The Texas Coastal Ocean Observation Network, or TCOON, is a unique network of scientific data collection platforms used to amass critical data pertaining to wind and water -- essential data to anyone who lives or works near the Gulf coast. A confluence of federal, state and local governmental entities in partnership with academia, TCOON is that rare amalgam of tax dollars at work to provide a service that benefits all sectors of society, including commercial interests, recreational wind surfers and anglers, research scientists, and public officials.
TCOON currently consists of 31 active stations along the Texas Gulf Coast, with the primary mission of monitoring water levels. In addition, wind speed and direction, barometric pressure, air temperature, and water temperature are also monitored, and some stations provide water current, salinity, pH, and dissolved oxygen data. Data is collected in near real time using a combination of cellular devices, as well as internal satellite transmitters. All the data collected are accessible via TCOON’s website, and via Wind-Info, an automated phone system that provides the general public with wind and water conditions for any station in the network.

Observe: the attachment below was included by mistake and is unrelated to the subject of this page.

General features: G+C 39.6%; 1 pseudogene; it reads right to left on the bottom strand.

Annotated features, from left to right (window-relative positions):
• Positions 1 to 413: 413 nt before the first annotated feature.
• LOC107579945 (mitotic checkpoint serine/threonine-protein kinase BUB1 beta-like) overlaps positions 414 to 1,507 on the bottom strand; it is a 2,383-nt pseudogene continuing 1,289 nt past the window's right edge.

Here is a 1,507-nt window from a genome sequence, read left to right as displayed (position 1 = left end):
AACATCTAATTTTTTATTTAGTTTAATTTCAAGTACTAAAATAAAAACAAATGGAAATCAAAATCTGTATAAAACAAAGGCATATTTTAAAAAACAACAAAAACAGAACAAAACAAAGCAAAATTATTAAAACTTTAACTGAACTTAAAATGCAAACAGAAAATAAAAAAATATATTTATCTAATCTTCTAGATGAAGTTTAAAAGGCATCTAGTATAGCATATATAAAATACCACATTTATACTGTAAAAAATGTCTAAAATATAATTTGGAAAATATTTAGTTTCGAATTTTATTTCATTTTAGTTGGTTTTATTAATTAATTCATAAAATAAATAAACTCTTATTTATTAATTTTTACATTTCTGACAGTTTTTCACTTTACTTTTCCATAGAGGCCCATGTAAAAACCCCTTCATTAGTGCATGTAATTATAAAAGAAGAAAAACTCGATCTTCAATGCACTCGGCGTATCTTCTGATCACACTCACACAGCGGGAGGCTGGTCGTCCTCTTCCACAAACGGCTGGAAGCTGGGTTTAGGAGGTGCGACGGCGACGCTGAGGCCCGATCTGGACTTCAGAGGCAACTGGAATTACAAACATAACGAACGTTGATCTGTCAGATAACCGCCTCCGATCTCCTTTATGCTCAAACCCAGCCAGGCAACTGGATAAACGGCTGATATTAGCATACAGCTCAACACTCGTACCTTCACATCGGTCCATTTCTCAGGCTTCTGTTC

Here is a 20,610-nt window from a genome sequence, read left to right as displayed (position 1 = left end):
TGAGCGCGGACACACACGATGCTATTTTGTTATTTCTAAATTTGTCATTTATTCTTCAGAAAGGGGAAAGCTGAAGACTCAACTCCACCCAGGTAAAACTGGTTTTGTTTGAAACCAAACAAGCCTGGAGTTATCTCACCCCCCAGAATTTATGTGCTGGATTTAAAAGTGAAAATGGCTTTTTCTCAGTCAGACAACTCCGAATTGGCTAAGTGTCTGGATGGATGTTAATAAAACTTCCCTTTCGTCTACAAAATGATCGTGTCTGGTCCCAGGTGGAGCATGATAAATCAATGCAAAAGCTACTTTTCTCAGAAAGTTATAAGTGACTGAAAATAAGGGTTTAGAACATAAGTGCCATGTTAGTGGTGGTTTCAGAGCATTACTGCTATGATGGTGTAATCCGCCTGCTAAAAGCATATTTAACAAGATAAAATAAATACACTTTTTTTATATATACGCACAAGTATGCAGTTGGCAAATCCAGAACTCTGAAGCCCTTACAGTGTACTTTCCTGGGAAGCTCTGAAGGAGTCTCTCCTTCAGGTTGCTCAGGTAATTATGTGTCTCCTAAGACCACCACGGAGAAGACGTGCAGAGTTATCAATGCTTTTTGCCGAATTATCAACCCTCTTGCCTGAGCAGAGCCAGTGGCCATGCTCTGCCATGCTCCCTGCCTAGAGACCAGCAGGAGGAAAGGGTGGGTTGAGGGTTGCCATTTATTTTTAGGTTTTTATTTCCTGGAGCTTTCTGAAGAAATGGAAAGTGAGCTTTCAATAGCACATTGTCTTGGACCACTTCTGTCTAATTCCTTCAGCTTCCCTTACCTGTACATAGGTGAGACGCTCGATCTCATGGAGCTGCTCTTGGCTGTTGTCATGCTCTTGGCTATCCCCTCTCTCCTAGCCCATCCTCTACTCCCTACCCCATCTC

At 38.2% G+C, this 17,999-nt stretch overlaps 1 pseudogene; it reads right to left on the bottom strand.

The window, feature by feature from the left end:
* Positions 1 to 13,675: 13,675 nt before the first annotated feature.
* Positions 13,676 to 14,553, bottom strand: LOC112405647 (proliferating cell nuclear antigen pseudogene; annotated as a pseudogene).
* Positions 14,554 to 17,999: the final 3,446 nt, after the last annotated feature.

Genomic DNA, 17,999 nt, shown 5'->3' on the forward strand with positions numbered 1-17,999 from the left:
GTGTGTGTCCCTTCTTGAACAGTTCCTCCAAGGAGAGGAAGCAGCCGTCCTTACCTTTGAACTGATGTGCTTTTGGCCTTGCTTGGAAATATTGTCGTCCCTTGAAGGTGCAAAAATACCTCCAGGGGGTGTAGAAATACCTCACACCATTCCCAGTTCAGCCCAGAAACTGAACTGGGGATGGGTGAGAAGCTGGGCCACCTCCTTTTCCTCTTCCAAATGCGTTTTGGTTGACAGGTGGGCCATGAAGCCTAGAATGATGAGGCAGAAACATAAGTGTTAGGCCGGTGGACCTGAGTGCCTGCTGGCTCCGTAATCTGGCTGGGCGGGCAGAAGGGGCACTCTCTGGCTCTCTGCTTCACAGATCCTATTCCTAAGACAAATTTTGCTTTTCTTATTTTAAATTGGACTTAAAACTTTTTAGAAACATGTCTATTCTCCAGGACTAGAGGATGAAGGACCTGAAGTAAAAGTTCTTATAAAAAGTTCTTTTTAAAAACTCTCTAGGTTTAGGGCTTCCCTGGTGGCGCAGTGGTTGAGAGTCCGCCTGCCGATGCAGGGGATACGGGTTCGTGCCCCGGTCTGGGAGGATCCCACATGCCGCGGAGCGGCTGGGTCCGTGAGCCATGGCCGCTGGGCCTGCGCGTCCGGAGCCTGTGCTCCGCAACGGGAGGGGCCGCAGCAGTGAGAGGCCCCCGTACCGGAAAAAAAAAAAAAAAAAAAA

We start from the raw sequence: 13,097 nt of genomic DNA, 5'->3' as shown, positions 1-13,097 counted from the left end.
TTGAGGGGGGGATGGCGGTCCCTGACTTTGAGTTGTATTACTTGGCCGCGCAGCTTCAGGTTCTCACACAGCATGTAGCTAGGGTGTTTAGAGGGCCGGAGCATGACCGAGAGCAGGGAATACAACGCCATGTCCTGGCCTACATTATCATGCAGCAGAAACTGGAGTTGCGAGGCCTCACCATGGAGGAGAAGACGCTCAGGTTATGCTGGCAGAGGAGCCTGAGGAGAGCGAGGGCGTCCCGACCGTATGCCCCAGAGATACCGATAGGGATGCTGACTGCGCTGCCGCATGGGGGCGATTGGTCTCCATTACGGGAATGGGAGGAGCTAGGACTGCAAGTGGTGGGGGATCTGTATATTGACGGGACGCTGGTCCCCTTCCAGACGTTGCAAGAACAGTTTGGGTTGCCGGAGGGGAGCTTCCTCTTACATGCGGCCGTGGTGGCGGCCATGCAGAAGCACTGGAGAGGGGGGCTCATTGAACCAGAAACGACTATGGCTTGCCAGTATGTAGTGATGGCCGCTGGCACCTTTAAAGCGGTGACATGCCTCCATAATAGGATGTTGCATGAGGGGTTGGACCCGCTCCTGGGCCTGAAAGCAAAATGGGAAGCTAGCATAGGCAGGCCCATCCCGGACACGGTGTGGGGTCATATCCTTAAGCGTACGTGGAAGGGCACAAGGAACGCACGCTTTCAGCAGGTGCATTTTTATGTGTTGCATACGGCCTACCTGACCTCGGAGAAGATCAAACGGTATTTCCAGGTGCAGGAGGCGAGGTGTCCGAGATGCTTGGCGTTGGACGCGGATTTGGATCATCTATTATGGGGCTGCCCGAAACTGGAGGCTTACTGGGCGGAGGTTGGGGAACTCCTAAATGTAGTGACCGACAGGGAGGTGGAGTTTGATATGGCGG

Because the TCOON stations are designed to meet the rigid scientific guidelines of the National Oceanic and Atmospheric Administration (NOAA), the data collected is admissible in court and is used to establish littoral boundaries (those legal boundaries along the seashore separating privately owned land from state owned, submerged land). Moreover, detailed records provide an audit trail of all of the steps used in the collection and production of data products emanating from the TCOON, assuring the accuracy and reliability of these products. In addition to the critical function of the production of tidal datums, TCOON data are essential to public officials charged with hurricane preparedness, meteorologists providing storm forecasts, and research scientists monitoring the environmentally sensitive bays and estuaries along the Gulf of Mexico in Texas. The data are also accessible to the general public, and are frequently accessed by recreational and commercial users such as wind surfers, sailors, anglers, and surfers.